Control Procurement necessary for high performance throughout the project life cycle entails management of procurement relationships, contract performance, and monitoring and making corrections and changes to the project according to the emerging needs. Realizing the project goals requires the procuring entity to act as provided within the contract terms while the seller is also ensuring that they meet the laid down procurement requirements during this process (Burke, 2013). These include contract change management and prompt and appropriate payments. It is therefore clear that both parties will use the procurement agreement to be able to meet their contractual commitments. Thus, project managers will spend most of their time within the control procurement process managing the contract, which essentially involves monitoring the performance of a vendor to ensure that they meet the laid down project requirements.
There is a high likelihood that change request to the statement of works or the terms and conditions of the contract must undergo an integrated change control process within the procurement administration process. The PMBOK control processes outline within the control procurement process that the project team must constantly update the components of the project management plan and other documents to ensure that they have records that are adequate and current. Significant changes in the project's lifecycle are likely to lead to claims and disputes. The control procurement process may resolve these issues through mediation, negotiation or arbitration (Hornstein, 2015). It is also important to employ a procurement administrator when projects being undertaken require working with numerous vendors to be able to perform within the control procurement process.
Inputs of Control Procurement
Besides the project management plan is always the procurement management plan which stipulates on the persons responsible for managing various components of procurement. The procurement management plan also assists control change systems of the contract. Moreover, it also provides aspects of how the procurement process must be managed; thus, making it the primary input that supports control procurement process (Gemunden, 2017). The procurement management plan outlines information such as payment systems, performance reviews, and contract change control systems. However, there also exist other critical inputs to the control procurement process. These include performance reports, the contract, work performance information and project management plan. At the completion of the project, the reports and information provided by the contracted are compared with the baselines indicated in the project management plan as well as with the agreements and information in the procurement documents (Kerzner & Kerzner, 2017). It is, however, important that all parties mutually agree on any change requests to the contract and follow the process of change control laid down in the agreement.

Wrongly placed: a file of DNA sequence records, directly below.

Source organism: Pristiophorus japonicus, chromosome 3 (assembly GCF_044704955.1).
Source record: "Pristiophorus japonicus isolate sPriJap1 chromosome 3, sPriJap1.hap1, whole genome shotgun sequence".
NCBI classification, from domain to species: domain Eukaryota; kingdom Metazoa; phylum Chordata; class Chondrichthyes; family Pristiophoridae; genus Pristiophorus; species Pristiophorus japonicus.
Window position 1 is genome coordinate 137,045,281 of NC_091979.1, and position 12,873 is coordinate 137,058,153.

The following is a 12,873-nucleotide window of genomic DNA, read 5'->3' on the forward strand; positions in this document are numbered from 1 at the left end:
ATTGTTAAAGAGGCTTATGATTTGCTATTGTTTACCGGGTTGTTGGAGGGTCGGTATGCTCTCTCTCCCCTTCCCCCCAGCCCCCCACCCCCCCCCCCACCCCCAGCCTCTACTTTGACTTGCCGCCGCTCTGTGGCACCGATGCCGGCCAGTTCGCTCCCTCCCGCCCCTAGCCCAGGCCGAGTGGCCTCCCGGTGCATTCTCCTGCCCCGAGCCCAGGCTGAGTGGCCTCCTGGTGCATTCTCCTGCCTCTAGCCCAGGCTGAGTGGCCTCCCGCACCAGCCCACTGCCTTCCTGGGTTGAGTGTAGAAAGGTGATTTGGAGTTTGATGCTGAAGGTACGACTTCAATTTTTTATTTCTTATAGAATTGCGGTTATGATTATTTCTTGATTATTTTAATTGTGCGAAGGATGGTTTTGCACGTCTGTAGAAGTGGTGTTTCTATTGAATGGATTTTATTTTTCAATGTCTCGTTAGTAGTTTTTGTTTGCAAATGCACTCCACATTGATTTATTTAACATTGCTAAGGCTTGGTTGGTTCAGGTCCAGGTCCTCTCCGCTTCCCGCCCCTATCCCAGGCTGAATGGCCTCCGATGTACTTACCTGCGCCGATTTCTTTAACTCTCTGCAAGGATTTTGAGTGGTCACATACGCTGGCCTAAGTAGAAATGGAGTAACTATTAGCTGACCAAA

There exist three key outputs relating to a contract. These include correspondence, evaluation of vendor information and work performance information such as schedule, technical performance data, and costs. An organization will integrate these pieces of information with performance information produced in-house to produce reports in the control project work process and the monitor (Snyder & Dionisio, 2017). The contracting parties are likely to encounter multiple change requests during the contract performance period. The contracting organization will only be concerned with the changes that have a bearing on the terms and conditions of the contract (Project Management Institute, 1987). Therefore, in a case where the seller is making changes that do not influence the contractual obligation, there is no need to document such changes even if they are transparent to the buyer. Nonetheless, it is crucial for the project team to update the components of the project plan and project documents appropriately, as a requirement by all control processes, to maintain up to date and accurate records.
Burke, R. (2013). Project management: planning and control techniques. New Jersey, USA.
Project Management Institute. (1987). Project Management Body of Knowledge (PMBOK). Project Management Institute.
Kerzner, H., & Kerzner, H. R. (2017). Project management: a systems approach to planning, scheduling, and controlling. John Wiley & Sons.
Hornstein, H. A. (2015). The integration of project management and organizational change management is now a necessity. International Journal of Project Management, 33(2), 291-298.
Snyder, C., & Dionisio, C. S. (2017). A project manager's book of forms: A companion to the PMBOK guide. John Wiley & Sons.
Gemunden, H. G. (2017, August). Project Management Journal Has an Increasing Impact!. Project Management Institute.
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